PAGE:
"A fascinating collection of essays" by eminent historians exploring how we teach, remember, and confront the history and legacy of American slavery (Booklist Online).
In recent years, the culture wars have called into question the way America's history of slavery is depicted in books, films, television programs, historical sites, and museums. In the first attempt to examine the historiography of slavery, this unique collection of essays looks at recent controversies that have played out in the public arena, with contributions by such noted historians as Ira Berlin, David W. Blight, and Gary B. Nash.
From the cancellation of the Library of Congress's "Back of the Big House" slavery exhibit at the request of the institution's African American employees, who found the visual images of slavery too distressing, to the public reaction to DNA findings confirming Thomas Jefferson's relationship with his slave Sally Hemings, Slavery and Public History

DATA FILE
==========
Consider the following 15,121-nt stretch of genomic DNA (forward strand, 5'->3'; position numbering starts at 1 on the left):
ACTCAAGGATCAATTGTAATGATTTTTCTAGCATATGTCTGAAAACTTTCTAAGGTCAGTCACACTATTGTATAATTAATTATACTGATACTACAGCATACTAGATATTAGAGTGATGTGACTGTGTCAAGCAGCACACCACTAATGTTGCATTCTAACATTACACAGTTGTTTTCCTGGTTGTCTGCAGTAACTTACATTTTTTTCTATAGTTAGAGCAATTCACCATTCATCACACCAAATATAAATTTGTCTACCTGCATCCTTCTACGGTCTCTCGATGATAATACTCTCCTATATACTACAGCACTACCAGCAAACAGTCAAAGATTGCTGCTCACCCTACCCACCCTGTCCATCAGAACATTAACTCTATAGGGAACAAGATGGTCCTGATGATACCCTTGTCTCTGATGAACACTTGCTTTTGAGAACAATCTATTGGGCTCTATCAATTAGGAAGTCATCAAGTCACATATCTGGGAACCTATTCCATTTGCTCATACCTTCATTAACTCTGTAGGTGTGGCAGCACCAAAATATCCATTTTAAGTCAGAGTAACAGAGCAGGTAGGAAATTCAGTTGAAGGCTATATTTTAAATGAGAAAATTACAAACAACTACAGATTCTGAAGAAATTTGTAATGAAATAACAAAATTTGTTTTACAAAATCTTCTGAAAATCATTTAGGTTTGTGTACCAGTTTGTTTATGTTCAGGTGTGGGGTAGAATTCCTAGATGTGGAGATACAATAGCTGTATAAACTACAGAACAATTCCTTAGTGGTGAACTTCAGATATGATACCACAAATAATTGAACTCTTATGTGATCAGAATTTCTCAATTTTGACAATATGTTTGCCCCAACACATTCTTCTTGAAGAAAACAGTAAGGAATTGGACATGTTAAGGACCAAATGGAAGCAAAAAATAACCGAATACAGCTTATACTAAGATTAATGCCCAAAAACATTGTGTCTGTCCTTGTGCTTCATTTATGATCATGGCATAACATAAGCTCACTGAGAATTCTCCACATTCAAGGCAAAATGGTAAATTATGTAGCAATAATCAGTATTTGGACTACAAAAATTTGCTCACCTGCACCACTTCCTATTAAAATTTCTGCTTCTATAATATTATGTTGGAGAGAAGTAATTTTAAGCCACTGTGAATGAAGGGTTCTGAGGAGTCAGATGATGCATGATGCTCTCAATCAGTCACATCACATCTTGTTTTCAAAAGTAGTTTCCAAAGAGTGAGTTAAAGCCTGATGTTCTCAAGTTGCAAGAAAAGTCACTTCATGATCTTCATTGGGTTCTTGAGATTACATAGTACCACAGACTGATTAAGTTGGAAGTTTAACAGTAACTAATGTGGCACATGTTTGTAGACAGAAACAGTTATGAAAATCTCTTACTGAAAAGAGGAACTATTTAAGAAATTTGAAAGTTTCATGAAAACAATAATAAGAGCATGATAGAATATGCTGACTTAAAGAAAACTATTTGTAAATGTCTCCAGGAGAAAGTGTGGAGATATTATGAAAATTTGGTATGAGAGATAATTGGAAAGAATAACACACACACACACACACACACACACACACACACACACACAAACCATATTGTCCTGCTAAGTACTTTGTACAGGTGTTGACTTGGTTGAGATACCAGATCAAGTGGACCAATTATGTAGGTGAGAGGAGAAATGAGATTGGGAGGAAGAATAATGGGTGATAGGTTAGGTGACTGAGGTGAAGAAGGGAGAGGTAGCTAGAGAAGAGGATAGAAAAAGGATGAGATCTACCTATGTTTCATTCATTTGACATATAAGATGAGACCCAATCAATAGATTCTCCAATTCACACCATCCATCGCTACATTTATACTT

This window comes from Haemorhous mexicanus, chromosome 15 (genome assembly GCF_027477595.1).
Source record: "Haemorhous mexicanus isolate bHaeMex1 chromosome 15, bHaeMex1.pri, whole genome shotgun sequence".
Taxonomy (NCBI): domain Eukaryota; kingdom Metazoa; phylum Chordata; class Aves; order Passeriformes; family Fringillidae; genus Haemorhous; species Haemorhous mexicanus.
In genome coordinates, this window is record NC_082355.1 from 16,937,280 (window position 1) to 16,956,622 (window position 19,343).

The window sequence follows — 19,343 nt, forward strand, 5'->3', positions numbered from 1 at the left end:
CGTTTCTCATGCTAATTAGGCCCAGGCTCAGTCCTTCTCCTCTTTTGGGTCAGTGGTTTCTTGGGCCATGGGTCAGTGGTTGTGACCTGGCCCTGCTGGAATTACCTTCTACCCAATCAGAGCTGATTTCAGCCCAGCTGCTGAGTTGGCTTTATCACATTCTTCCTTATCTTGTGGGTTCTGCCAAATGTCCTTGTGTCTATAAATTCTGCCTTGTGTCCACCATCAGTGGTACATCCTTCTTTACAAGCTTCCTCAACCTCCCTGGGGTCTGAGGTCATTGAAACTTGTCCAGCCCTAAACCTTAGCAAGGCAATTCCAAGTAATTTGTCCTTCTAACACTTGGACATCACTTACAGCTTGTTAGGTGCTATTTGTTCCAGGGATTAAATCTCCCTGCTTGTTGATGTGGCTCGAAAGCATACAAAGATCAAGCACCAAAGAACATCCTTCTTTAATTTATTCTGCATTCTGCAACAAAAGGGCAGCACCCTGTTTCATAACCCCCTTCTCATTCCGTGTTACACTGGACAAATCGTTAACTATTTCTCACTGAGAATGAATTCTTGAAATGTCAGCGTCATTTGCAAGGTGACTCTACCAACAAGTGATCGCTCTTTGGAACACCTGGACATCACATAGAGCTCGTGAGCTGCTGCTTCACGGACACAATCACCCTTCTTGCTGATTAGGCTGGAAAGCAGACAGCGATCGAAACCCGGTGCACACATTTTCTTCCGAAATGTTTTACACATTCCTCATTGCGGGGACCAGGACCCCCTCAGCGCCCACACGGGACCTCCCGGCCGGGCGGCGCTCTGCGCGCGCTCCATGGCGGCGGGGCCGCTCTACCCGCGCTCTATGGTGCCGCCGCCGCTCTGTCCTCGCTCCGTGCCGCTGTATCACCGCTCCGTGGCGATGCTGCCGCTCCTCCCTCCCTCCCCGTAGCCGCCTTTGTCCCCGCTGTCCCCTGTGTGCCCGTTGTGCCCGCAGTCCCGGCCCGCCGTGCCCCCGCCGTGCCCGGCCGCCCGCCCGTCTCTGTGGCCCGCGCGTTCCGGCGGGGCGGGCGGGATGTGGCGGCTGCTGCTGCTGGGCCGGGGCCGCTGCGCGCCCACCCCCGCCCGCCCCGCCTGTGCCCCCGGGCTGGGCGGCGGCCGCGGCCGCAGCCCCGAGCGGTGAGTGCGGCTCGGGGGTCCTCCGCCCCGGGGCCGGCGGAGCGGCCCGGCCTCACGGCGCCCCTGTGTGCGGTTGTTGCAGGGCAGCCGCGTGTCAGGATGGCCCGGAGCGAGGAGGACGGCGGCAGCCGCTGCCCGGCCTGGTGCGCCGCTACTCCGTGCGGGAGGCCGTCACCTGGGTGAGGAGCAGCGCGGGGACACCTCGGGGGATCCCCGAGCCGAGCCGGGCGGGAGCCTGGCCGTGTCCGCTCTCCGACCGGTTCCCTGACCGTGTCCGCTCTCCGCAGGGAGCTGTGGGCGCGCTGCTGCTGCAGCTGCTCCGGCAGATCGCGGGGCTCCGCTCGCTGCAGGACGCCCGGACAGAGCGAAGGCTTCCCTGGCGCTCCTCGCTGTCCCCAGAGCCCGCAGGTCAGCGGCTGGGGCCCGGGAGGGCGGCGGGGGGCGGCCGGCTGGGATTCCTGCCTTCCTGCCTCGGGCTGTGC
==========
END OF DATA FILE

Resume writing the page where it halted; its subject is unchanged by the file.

takes on contemporary reactions to the fundamental contradiction of American history--the existence of slavery in a country dedicated to freedom--and offers a bracing analysis of how Americans choose to remember the past, and how those choices influence our politics and culture.
"Americans seem perpetually surprised by slavery--its extent (North as well as South), its span (over half of our four centuries of Anglo settlement), and its continuing influence. The wide-ranging yet connected essays in [this book] will help us all to remember and understand." --James W. Loewen, author of Sundown Towns